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Determinants of Human Behaviour


Admission requirements

This course is available for students in the BA Urban Studies programme and to a limited amount of external students.


This course deals with how people’s behavior and well-being in the urban context are influenced by evolutionary, psychological, cognitive, physical and social factors. The course will provide a broad overview of human behavior as individuals and in social contexts, with a focus on the interplay between individuals and their urban surroundings. Fundamental knowledge of the field of psychology will be discussed and applied to human behavior in urban settings. Topics that we will discuss range from cognitive processes, such as perception and attention in way-finding in complex settings to the effects of urban stress on human performance and well-being. In addition, the course will focus on intervention techniques used in behavioral science to affect normative behavior and improve a healthy life-style, such as persuasion and nudging.

Course objectives

General learning outcomes

See tab Additional information for the overview of the programme's general learning outcomes. In the assessment methods below is outlined which general learning outcome will be tested through which method.

Course objectives, pertaining to this course

Students will be able to

  • Apply knowledge of the evolutionary, cognitive, clinical, social and developmental underpinnings of human behavior to analyze and understand current phenomena in everyday life in urban contexts, leading to insights with respect to, for example, day and night cycles in living and working, communication, crowding and noise, mental health and intergroup phenomena.

  • Express acquired knowledge and general understanding of the reciprocity between individuals and the social-cultural urban issues orally and in writing.

  • Express acquired knowledge and insights of theories on the determents of human behavior orally and in writing.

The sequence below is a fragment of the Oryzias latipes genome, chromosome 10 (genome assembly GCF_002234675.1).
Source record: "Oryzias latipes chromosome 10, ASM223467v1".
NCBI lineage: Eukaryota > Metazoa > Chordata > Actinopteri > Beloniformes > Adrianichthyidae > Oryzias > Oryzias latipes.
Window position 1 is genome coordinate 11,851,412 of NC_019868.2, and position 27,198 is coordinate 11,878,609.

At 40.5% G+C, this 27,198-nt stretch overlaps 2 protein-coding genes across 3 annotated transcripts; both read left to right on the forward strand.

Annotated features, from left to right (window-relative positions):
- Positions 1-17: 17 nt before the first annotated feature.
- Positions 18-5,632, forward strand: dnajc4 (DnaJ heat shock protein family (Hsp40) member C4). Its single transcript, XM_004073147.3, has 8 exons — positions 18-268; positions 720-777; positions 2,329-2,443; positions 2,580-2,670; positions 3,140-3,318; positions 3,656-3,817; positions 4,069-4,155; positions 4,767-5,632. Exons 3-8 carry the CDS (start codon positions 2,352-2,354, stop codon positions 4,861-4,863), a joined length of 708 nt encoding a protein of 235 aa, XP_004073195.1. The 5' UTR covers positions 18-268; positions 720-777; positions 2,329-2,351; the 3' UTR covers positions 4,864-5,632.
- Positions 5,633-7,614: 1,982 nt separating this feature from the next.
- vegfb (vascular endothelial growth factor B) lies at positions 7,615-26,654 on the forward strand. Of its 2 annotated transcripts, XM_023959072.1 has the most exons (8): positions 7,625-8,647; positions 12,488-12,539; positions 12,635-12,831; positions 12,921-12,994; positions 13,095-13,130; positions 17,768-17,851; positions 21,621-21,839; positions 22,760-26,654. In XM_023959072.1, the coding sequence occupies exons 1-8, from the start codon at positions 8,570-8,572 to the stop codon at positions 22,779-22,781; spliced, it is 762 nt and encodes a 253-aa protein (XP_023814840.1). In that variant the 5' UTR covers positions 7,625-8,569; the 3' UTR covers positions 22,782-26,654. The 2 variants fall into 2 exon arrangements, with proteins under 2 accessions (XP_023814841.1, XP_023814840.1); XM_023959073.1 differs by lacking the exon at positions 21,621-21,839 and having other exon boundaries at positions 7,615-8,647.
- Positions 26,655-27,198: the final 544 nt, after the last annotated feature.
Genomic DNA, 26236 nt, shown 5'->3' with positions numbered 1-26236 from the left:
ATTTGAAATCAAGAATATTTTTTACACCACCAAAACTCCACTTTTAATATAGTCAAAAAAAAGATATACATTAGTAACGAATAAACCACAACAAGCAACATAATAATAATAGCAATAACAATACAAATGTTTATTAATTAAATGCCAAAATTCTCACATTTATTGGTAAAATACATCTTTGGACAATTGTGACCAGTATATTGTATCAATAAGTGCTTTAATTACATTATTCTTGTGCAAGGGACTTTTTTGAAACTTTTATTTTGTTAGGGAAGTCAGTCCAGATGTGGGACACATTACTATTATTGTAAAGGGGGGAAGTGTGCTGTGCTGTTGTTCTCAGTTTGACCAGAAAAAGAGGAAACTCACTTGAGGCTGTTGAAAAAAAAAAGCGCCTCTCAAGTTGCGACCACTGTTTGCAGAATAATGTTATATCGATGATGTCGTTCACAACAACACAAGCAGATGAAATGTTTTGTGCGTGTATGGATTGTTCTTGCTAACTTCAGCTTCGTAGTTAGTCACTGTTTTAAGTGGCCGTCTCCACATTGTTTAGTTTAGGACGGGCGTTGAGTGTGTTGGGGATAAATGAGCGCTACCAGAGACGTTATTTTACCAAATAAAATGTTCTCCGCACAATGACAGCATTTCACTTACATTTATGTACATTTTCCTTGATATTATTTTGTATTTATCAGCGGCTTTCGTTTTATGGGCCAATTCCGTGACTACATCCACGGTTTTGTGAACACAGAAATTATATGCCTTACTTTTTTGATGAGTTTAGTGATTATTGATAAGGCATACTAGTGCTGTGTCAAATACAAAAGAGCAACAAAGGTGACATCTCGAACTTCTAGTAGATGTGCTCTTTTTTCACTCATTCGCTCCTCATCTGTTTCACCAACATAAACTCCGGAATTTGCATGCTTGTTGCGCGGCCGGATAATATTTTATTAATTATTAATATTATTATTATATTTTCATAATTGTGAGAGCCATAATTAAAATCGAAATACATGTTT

• Apply the acquired knowledge and insights of human behavior theories to analyze, understand and comment on problems related to urban contexts.


Visit MyTimetable.

Mode of instruction

  • Lecture

  • Tutorial (compulsory attendance)
    This means that students have to attend every tutorial session of the course. If a student is unable to attend a tutorial or lecture, they should inform the lecturer in advance, providing a valid reason for absence. The teacher will determine if and how the missed session can be compensated by an additional assignment. If they are absent from a tutorial without a valid reason, they can be excluded from the final exam in the course.

Assessment method


  • Four work group assignments
    -measured programme's general learning outcomes: 15-19, 21-23, 25
    -measured course specific objectives: 1-2

  • Midterm exam
    Written examination with multiple choice and short open questions about the first half of the course, i.e. ca. 50% of the entire material of the course.
    -measured programme's general learning outcomes: 1-2, 4, 19, 21
    -measured course specific objectives: 1-4

  • Final exam
    Written examination with multiple choice and short open questions about the second half of the course, i.e. the remaining 50% of the entire material of the course.
    -measured programme's general learning outcomes: 1-2, 4, 19, 21
    -measured course specific objectives: 1-4


Partial grade Weighing
Tutorial grade: four assignments 30
Midterm Exam 35
Final Exam 35

End grade

To successfully complete the course, please take note of the following:

  • The end grade of the course is established by determining the weighted average of all assessment components.

  • The weighted average of the midterm exam grade and the final exam grade needs to be 5.50 or higher.

  • This means that failing exam grades cannot be compensated with a high tutorial grade.


If the end grade is insufficient (lower than a 6.0), or one of the exam grades is lower than 5.50, there is a possibility of retaking the written examination material, replacing the previous exam grade(s). No resit for the tutorial is possible.

Faculty regulations concerning participation in resits are listed in article 4.1 of the Faculty Course and Examination Regulations.

Inspection and feedback

How and when an exam review will take place will be disclosed together with the publication of the exam results at the latest. If a student requests a review within 30 days after publication of the exam results, an exam review will have to be organised.

Reading list

Gray, P. & Bjorklund, D.F. (2018), Psychology (8th ed.). New York: Worth Publishers. ISBN-10: 1-319-15051-9 ISBN-13: 978-1-319-15051-8.

Readings for the first part of the course as well as information to help students study Gray and Bjorklund’s book in the second part of the course will be made available through Brightspace. Also through Brightspace examples of exam questions and study questions on important topics that serve as starters for tutorial discussions will be provided. Finally, and also through Brightspace, course regulations, such as detailed information on how the work group mark is calculated, and how it contributes to the final mark will be made available.


Enrolment through uSis is mandatory.
General information about uSis is available on the website

Registration Studeren à la carte and Contractonderwijs

Not applicable.